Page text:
Plain language summary from BJOG's Stillbirth themed issue
Read the full study
Why and how was the study carried out?
Previous studies have shown that improving care after stillbirth is important for families. We investigated the opinions of bereaved parents and maternity staff to find ways to improve care.
At three hospitals in 2013, all women who experienced a stillbirth were invited to an interview along with their partners. Thirty-five parents of 21 babies agreed to participate. Twenty-two obstetricians and midwives took part in focus group discussions.
What were the main findings?
- Care was often not as good as it should and could be. Communication with parents was not always as sensitive as they would have liked because staff did not have appropriate training.
- Some women reported they did not ‘feel right’ before going to hospital. Once they arrived, there was no standard approach to how care was given. Sometimes there were long delays before the death of the baby was confirmed and action was taken.
- After it had been confirmed that the baby had died, staff focussed on the mothers’ needs, but the parents' priorities were still with their baby. There were several reasons why parents asked for a caesarean birth that staff had not considered.
- Staff influenced parents' decisions about post-mortem examinations. Parents found it helpful when staff explained the respectful nature and purpose of the examination.
- After discharge from hospital, there was no consistent plan for how follow-up care would be given. Parents would have liked more information about their next hospital appointment.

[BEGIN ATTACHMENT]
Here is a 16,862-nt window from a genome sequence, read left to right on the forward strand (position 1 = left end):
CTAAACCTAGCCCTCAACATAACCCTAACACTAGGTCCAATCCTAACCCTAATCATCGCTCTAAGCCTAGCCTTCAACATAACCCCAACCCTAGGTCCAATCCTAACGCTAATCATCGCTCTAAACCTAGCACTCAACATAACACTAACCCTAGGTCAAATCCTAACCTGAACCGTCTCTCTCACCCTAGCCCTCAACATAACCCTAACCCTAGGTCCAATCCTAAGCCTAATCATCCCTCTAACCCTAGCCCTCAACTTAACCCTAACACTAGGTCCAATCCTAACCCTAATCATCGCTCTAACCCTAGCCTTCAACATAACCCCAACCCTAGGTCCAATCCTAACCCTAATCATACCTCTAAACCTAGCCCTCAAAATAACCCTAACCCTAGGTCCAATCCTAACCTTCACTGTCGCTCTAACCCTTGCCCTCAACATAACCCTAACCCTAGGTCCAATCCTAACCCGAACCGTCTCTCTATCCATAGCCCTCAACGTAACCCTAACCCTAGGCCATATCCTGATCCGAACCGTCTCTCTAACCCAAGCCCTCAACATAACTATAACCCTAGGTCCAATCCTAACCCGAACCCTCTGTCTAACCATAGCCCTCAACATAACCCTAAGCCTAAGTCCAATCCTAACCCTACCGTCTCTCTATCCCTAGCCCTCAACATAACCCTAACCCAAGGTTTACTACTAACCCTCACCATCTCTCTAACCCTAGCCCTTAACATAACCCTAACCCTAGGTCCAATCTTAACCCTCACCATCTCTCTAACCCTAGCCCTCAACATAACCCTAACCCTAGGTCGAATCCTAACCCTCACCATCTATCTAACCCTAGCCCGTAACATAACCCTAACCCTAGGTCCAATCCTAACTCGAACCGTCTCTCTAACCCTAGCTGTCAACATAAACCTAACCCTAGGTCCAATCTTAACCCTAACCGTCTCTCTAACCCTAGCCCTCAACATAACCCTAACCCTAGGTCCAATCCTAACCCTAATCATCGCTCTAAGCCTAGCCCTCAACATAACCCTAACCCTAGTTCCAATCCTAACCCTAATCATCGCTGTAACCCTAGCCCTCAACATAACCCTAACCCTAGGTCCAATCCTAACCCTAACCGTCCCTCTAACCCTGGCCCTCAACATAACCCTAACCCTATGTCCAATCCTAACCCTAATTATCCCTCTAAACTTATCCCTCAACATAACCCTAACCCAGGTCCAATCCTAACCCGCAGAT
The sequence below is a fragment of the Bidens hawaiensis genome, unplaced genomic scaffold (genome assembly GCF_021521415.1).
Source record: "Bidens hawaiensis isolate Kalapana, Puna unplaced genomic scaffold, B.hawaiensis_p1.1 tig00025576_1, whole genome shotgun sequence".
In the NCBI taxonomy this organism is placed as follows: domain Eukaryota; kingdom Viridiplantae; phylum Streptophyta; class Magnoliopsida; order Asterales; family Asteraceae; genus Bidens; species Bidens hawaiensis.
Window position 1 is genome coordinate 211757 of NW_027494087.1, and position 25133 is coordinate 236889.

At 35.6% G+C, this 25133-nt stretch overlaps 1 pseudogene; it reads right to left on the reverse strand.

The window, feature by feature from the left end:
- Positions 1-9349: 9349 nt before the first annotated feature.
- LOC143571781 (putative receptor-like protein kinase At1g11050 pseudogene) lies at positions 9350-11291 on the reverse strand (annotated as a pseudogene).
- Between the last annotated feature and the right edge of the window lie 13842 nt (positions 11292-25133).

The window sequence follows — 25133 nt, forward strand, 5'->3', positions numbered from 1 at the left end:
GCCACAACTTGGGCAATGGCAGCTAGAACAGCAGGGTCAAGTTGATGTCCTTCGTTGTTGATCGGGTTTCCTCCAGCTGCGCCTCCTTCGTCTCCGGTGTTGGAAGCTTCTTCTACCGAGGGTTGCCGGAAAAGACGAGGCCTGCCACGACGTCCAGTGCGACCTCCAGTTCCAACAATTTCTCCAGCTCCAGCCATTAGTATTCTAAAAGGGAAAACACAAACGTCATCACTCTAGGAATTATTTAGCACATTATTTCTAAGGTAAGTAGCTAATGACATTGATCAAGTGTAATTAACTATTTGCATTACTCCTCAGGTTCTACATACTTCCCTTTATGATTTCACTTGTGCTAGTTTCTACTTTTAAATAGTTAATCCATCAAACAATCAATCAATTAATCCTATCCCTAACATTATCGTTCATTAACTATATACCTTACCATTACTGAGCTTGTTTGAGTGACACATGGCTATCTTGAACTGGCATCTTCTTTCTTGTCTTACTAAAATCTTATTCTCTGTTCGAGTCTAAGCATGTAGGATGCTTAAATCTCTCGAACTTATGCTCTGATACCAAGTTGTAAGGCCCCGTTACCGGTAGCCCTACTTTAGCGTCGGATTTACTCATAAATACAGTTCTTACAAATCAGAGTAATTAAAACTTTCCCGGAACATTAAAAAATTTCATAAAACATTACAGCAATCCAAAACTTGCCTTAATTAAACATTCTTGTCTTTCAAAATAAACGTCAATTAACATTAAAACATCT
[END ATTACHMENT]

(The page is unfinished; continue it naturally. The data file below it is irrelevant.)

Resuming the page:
What are the limitations of the work?
The parents interviewed depended on their memories of the details of the care, which happened some time ago. In staff group discussions, junior doctors may not have spoken openly because there were senior doctors present. Further research is necessary to understand and improve care globally.
What is the implication for parents?
Every bereaved parent is entitled to the best possible care after stillbirth, but some do not get good care. Parents and staff made suggestions that can help to develop processes for how care is given after stillbirth. These suggestions can also inform staff training, so that every single parent is treated respectfully and participates in decision making.
Reproduced from: Siassakos D, Jackson S, Gleeson K, Chebsey C, Ellis A, Storey C for the INSIGHT Study Group. All bereaved parents are entitled to good care after stillbirth: a mixed-methods multicentre study (INSIGHT). BJOG 2018;125:160–170; https://doi.org/10.1111/1471-0528.14765